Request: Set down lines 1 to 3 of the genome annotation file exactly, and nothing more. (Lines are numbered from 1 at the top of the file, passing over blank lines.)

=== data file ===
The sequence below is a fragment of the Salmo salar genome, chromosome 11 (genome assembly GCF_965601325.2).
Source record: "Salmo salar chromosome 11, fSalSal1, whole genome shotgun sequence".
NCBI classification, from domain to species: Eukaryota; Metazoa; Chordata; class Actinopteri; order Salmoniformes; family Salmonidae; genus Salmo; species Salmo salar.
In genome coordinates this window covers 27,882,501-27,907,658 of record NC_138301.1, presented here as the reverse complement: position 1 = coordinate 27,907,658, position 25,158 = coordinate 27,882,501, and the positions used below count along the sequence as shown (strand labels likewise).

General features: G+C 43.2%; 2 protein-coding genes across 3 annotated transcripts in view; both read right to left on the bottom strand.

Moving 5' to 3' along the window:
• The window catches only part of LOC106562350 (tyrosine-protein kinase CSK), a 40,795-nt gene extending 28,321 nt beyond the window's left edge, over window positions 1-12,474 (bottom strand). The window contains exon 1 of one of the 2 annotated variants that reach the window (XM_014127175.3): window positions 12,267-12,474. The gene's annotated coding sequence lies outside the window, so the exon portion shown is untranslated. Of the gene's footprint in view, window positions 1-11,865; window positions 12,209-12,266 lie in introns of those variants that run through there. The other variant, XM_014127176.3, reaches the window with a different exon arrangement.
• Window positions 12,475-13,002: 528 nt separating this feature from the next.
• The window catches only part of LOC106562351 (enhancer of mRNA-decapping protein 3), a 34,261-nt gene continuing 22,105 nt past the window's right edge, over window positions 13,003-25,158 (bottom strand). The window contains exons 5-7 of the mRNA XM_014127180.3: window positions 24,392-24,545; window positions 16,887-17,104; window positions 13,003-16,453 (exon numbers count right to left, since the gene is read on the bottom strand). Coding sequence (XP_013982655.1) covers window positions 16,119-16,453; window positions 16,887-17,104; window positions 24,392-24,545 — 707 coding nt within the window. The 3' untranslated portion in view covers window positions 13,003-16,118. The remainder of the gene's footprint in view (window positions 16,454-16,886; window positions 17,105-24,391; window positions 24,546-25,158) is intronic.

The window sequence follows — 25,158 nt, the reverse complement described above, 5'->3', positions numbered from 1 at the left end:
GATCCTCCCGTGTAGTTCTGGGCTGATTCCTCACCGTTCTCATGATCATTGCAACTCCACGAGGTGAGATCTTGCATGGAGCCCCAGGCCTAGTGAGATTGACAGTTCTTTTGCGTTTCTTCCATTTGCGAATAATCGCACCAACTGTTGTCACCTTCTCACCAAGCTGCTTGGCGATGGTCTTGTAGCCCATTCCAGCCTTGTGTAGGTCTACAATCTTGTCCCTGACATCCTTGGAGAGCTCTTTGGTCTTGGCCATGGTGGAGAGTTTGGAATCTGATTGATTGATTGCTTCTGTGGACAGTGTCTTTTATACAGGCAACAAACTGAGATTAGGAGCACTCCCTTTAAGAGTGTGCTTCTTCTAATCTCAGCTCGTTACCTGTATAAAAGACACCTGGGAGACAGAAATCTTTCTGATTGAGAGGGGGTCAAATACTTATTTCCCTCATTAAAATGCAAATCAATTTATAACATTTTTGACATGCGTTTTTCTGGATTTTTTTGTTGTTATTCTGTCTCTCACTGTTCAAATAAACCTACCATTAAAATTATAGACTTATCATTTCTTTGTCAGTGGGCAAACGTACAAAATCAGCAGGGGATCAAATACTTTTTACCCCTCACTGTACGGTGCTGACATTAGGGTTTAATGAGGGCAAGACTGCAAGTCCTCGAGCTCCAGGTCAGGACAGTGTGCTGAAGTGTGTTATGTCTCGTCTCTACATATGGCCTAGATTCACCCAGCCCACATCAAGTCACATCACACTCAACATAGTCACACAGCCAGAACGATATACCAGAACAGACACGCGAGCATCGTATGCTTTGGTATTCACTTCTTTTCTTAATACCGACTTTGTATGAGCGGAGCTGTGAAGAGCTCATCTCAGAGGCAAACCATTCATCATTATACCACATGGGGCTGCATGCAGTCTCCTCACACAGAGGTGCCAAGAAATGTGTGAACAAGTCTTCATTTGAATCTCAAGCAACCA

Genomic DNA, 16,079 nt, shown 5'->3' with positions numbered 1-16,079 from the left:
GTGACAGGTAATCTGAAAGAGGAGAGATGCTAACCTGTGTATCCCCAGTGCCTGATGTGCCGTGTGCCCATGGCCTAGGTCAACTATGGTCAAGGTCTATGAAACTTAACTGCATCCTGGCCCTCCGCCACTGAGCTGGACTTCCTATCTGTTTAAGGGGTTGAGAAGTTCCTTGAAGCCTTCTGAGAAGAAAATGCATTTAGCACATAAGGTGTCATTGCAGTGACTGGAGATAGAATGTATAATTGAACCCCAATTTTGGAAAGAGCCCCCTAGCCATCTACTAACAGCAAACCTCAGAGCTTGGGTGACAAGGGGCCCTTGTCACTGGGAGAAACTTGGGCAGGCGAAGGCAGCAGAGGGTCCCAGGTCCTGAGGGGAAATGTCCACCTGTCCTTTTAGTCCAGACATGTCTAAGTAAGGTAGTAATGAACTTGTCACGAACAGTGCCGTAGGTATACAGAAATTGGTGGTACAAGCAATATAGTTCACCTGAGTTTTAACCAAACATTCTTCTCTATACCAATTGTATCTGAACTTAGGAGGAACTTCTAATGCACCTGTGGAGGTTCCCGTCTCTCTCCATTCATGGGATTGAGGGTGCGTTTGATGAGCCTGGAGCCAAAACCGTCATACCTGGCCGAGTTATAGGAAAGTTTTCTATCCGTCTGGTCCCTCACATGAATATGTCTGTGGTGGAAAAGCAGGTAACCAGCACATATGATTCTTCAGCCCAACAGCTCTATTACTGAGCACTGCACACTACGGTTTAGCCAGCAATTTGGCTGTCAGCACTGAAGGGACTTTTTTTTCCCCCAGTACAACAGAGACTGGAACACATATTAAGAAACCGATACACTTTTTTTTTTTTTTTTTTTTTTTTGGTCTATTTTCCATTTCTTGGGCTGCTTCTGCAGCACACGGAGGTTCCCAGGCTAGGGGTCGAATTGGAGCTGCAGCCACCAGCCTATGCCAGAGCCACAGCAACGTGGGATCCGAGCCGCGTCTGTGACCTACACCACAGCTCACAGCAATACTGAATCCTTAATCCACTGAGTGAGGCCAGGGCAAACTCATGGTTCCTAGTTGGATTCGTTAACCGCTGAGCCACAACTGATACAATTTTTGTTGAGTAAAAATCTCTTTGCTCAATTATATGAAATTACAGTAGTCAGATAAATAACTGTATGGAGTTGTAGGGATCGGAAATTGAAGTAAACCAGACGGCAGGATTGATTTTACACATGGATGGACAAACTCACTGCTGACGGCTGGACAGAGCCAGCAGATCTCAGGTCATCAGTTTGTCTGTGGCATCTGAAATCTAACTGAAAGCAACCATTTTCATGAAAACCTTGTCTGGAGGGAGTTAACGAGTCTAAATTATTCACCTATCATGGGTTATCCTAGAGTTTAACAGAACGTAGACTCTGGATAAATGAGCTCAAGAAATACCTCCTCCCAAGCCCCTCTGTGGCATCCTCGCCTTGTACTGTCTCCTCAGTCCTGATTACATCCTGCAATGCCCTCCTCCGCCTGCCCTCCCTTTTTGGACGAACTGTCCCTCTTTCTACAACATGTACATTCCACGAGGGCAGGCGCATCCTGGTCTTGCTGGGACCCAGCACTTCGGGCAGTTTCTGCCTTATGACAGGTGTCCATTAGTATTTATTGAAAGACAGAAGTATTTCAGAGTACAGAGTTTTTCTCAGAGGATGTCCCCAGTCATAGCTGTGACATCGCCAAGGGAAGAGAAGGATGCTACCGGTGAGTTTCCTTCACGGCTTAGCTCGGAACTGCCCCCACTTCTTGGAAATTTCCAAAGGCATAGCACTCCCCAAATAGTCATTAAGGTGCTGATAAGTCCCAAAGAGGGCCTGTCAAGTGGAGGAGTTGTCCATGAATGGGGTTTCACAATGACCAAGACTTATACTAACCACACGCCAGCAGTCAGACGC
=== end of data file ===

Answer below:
The sequence below is a fragment of the Salmo salar genome, chromosome 11 (genome assembly GCF_965601325.2).
Source record: "Salmo salar chromosome 11, fSalSal1, whole genome shotgun sequence".
NCBI classification, from domain to species: Eukaryota; Metazoa; Chordata; class Actinopteri; order Salmoniformes; family Salmonidae; genus Salmo; species Salmo salar.